Health and welfare of large populations of animals

Kate Hurley is director of the Koret Shelter Medicine Program in the School of Veterinary Medicine. The program applies herd health principles in developing the best management practices for animal shelters, much as a rancher would use these principles for raising livestock. This approach emphasizes the impact that the group environment has on the health of individual animals. Hurley has a particular interest in population health, and infectious- and animal-disease epidemiology. In 2006, she was named Shelter Veterinarian of the Year by the American Humane Association. (She has taken a public position in favor of Prop. 2.) Contact: Kate Hurley, Koret Shelter Medicine Program, (530) 754 4967, kfhurley@ucdavis.edu.

Food-animal epidemiology

Tim Carpenter is a professor of veterinary epidemiology and co-director of the Center for Animal Disease Modeling and Surveillance in the School of Veterinary Medicine. The center works to develop statistical models that can be used to guide public policy and livestock-management practices, with the goal of preventing, controlling or eradicating animal diseases and their associated adverse economic impacts. Carpenter can address food-animal housing systems as they relate to disease prevention. (He has taken a public position in opposition to Prop. 2.) Contact: Tim Carpenter, Center for Animal Disease Modeling and Surveillance, (530) 752-5467, tecarpenter@ucdavis.edu. (He will be away from campus Oct. 27-29.)

About UC Davis source lists

The UC Davis News Service routinely provides reporters with lists of campus experts who can provide information, insight and perspective for reporters' stories. Source lists are usually based on a common theme that may range from food safety to popular culture or earthquake science. The aim of providing these lists is to provide the media, and through them the public, with easier access to the wide range of knowledge and expertise on campus.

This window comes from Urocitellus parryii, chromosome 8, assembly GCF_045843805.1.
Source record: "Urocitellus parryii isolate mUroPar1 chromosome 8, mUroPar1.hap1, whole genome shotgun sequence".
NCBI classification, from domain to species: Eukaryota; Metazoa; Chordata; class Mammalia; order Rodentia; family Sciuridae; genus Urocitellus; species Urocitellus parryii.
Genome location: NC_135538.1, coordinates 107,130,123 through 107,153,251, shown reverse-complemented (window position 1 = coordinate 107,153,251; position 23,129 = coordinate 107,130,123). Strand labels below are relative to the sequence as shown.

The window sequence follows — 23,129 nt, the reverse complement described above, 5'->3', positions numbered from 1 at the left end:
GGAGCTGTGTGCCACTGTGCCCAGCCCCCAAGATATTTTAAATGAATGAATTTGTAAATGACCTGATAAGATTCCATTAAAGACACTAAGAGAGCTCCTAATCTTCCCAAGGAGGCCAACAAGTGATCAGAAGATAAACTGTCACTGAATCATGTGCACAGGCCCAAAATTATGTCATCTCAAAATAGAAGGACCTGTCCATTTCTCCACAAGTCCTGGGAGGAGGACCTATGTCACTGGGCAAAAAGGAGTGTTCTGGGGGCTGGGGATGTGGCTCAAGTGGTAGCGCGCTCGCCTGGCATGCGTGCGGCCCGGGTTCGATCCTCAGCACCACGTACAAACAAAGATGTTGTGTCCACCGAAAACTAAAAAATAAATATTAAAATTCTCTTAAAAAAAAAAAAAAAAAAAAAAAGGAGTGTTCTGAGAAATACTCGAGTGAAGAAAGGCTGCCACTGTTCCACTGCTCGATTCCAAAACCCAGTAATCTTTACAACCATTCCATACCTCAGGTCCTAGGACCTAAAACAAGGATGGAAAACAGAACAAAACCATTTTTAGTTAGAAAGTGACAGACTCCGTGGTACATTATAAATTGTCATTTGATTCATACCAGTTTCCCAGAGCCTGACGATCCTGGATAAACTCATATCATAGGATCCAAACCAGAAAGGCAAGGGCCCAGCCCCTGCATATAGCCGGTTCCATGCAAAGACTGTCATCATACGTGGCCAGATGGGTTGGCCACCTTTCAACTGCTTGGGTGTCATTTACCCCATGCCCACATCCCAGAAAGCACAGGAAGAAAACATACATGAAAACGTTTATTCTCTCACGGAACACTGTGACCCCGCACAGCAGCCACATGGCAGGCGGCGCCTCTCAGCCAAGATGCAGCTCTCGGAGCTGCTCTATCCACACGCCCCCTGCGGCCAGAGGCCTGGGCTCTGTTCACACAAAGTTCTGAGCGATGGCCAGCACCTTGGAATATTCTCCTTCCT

People included on these lists are usually UC Davis faculty but may include other researchers or those with specialized expertise, such as Cooperative Extension specialists.

The criteria for including someone on a list are: that, based on their academic work, they have expertise in the area in question that would be useful to a reporter; that they are available and willing to talk to reporters at the time the source list is issued; and that they are comfortable in talking to the media.

Any views and opinions expressed by campus experts in the course of media interviews are their own and do not reflect an official position of the university.

Reporters seeking additional suggestions or recommendations for experts should contact the UC Davis News Service for assistance at (530) 752-1930.

Media contact(s)

Pat Bailey, Research news (emphasis: agricultural and nutritional sciences, and veterinary medicine), 530-219-9640, pjbailey@ucdavis.edu